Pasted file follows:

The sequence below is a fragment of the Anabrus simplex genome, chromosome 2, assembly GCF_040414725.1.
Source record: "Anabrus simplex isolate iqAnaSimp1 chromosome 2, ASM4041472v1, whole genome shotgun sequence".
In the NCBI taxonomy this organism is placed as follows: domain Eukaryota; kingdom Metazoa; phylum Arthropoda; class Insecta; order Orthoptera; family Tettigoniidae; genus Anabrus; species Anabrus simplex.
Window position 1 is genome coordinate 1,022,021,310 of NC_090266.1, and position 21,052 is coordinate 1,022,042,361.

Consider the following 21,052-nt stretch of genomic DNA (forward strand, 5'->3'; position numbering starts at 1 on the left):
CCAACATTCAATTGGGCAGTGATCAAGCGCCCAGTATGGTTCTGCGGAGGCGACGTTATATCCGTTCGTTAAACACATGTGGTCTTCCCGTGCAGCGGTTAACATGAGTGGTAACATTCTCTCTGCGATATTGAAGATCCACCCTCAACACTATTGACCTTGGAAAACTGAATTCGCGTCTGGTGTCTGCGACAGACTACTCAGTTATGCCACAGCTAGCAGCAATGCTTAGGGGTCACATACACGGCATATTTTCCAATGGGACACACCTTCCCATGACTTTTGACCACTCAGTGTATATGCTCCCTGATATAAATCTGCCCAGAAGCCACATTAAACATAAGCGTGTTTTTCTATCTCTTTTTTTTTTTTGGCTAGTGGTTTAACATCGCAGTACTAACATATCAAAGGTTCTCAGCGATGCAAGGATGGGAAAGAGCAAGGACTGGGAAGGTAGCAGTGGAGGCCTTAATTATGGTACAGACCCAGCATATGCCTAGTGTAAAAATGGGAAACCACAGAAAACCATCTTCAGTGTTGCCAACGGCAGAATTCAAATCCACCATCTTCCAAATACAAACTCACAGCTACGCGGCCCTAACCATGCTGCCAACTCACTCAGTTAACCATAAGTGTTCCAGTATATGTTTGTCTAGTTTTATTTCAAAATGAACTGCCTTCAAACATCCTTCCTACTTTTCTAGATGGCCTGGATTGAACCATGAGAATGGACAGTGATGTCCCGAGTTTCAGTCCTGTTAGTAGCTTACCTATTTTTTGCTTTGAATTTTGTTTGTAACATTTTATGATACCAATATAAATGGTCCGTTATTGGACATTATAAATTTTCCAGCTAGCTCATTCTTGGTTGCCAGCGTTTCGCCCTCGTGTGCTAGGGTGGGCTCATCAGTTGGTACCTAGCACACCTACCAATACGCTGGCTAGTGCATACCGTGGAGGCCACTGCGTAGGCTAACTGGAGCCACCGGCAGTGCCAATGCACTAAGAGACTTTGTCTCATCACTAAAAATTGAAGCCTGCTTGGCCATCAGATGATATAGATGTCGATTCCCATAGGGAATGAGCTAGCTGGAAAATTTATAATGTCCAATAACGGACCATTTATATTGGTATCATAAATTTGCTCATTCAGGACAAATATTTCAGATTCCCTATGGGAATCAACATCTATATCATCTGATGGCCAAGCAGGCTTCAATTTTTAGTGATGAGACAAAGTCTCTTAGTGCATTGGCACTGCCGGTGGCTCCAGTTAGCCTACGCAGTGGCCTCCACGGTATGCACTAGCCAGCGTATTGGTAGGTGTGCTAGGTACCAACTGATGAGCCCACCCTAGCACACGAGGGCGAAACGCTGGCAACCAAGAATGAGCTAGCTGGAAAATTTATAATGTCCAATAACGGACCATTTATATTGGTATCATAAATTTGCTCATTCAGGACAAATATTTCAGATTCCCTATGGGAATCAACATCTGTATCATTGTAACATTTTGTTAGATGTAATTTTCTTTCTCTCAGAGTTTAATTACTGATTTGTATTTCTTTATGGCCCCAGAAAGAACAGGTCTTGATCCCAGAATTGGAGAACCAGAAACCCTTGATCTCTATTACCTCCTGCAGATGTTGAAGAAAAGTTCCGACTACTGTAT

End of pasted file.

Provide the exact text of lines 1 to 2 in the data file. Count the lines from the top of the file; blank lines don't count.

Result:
The sequence below is a fragment of the Anabrus simplex genome, chromosome 2, assembly GCF_040414725.1.
Source record: "Anabrus simplex isolate iqAnaSimp1 chromosome 2, ASM4041472v1, whole genome shotgun sequence".